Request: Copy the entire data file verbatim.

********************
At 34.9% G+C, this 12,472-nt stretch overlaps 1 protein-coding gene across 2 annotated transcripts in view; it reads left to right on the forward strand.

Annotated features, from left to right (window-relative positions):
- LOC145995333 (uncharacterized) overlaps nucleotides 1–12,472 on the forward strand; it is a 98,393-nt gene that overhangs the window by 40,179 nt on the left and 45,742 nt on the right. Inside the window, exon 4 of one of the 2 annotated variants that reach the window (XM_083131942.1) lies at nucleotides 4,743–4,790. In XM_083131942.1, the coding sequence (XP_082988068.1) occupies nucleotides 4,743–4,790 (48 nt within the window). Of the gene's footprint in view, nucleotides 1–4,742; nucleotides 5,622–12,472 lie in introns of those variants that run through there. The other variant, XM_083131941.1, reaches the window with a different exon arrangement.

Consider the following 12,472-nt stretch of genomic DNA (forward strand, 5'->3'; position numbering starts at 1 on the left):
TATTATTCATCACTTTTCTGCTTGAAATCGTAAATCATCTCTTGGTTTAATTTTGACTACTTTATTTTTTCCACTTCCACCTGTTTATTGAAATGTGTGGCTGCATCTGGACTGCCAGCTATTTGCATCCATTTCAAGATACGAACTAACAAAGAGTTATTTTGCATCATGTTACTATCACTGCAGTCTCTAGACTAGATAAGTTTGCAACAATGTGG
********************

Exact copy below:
At 34.9% G+C, this 12,472-nt stretch overlaps 1 protein-coding gene across 2 annotated transcripts in view; it reads left to right on the forward strand.

Annotated features, from left to right (window-relative positions):
- LOC145995333 (uncharacterized) overlaps nucleotides 1–12,472 on the forward strand; it is a 98,393-nt gene that overhangs the window by 40,179 nt on the left and 45,742 nt on the right. Inside the window, exon 4 of one of the 2 annotated variants that reach the window (XM_083131942.1) lies at nucleotides 4,743–4,790. In XM_083131942.1, the coding sequence (XP_082988068.1) occupies nucleotides 4,743–4,790 (48 nt within the window). Of the gene's footprint in view, nucleotides 1–4,742; nucleotides 5,622–12,472 lie in introns of those variants that run through there. The other variant, XM_083131941.1, reaches the window with a different exon arrangement.

Consider the following 12,472-nt stretch of genomic DNA (forward strand, 5'->3'; position numbering starts at 1 on the left):
TATTATTCATCACTTTTCTGCTTGAAATCGTAAATCATCTCTTGGTTTAATTTTGACTACTTTATTTTTTCCACTTCCACCTGTTTATTGAAATGTGTGGCTGCATCTGGACTGCCAGCTATTTGCATCCATTTCAAGATACGAACTAACAAAGAGTTATTTTGCATCATGTTACTATCACTGCAGTCTCTAGACTAGATAAGTTTGCAACAATGTGG